Lacustrine Paleoecological Records and Modern Training Sets from Lake Malawi: Implications for African Paleoclimate and Connections to Human Prehistory
AuthorBlome, Margaret Whiting
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PublisherThe University of Arizona.
RightsCopyright © is held by the author. Digital access to this material is made possible by the University Libraries, University of Arizona. Further transmission, reproduction or presentation (such as public display or performance) of protected items is prohibited except with permission of the author.
EmbargoRelease after 05-Dec-2013
AbstractAfrican climate changed considerably throughout the Pleistocene (2.588 million (Ma) to 12 thousand years ago (ka)). The timing, rate, and magnitude of past climate change across the continent impacted the evolutionary and migratory history of many mammalian species, including hominins. Investigating paleoclimatic variability through time at local and regional scales allows for an assessment of the extent to which climate change affected hominin evolution in Africa. This dissertation presents three approaches for increasing the understanding of past climate change in Africa. One method is to critically synthesize the existing literature of African climate (n=85) and hominid demography (n=64) over a restricted time frame (150 ka to 30 ka) and specific spatial scale (regional). Results from this study are two-fold: 1) climate change in Africa during this period was variable by region, responding to different climate-forcing mechanisms, and 2) changes in population and climate were asynchronous and likely created alternating opportunities for migration into adjacent regions, including hominin migrations out of Africa (~140-80 ka). The second approach is to evaluate modern ecological relationships between species and their environment to better quantify interpretations of paleoecological records. A modern distribution study of 33 ostracode species from 104 sites in the southwest arm of Lake Malawi suggest that depth-dependent variables likely define species niches. Relationships between ostracodes, fish and the green algae Botryococcus, were used to inform the paleoecological interpretations in the third study of this dissertation. Additional results suggest that macrocharcoal is likely delivered to the lake basin via river rather than wind-borne methods. The third approach involves primary analysis of climatic indicators from the sedimentary record to chronicle paleoecological and paleoenvironmental change at the basin scale through time. Results from a 380.7 meter-long sediment core recovered from Lake Malawi indicate a change of state likely caused by local tectonism, which affected ostracode assemblages, but had little effect on lake level history through time. Furthermore, the local hydroclimate of Lake Malawi alternately covaried with global glacial/interglacial cycles and local insolation maxima over the past 1.25 Ma. The magnitude and frequency of hydroclimatic variability in the watershed will be further assessed in future research.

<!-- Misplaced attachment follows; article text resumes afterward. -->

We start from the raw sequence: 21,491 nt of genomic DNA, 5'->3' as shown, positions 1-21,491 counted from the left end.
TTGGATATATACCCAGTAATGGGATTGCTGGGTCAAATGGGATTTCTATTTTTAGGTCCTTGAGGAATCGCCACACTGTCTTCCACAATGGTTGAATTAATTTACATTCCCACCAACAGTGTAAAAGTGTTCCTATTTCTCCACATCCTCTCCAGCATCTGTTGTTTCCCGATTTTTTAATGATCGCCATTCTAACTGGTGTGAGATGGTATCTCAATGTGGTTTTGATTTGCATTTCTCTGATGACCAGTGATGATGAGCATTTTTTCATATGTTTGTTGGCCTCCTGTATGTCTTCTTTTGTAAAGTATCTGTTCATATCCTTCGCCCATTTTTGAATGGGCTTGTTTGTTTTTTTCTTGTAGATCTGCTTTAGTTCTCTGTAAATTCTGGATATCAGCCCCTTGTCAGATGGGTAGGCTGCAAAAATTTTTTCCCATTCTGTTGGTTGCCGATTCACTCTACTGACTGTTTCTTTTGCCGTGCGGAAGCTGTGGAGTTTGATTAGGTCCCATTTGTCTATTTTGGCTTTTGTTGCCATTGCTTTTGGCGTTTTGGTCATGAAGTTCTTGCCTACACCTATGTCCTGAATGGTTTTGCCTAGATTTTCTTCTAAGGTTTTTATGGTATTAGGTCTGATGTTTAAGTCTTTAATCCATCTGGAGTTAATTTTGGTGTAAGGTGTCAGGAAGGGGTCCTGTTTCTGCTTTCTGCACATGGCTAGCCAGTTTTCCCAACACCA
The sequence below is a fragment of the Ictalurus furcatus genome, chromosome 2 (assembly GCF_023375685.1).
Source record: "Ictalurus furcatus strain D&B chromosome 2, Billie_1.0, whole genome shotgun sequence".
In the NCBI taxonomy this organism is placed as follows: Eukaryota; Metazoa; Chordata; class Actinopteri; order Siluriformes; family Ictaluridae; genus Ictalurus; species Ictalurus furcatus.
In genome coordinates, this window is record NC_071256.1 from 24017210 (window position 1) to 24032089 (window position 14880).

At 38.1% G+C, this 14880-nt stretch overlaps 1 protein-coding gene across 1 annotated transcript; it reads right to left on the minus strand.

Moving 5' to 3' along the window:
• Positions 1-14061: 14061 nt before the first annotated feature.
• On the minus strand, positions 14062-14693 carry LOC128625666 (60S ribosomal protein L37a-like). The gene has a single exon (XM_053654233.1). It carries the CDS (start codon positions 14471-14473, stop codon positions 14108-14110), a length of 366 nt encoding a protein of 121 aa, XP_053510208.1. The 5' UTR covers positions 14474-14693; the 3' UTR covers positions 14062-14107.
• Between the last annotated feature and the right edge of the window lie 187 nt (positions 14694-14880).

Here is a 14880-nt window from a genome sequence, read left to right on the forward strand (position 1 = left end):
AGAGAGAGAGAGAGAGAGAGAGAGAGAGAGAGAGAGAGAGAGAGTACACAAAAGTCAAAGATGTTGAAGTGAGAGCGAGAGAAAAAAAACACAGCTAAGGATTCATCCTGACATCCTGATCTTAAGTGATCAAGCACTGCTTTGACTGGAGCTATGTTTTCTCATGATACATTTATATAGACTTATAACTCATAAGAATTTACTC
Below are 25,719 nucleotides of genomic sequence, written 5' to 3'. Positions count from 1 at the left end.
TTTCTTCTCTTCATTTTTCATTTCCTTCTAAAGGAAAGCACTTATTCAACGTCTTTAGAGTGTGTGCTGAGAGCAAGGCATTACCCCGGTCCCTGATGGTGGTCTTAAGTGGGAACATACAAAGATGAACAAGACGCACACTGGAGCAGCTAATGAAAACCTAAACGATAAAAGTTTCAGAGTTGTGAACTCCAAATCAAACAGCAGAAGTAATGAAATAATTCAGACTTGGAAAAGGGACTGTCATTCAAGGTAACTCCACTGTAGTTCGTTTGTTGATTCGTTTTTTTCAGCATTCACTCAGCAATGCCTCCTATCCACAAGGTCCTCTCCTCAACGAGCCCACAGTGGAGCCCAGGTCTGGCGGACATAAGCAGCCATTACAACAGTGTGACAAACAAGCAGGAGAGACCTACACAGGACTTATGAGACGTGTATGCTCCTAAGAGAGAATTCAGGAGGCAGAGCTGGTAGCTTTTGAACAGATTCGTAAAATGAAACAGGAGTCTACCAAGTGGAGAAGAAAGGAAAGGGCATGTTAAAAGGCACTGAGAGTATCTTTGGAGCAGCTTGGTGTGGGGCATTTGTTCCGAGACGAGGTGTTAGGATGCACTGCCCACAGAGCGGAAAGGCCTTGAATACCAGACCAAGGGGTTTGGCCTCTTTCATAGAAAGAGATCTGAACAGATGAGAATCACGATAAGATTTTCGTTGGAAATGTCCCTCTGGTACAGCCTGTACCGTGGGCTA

Degree ProgramGraduate College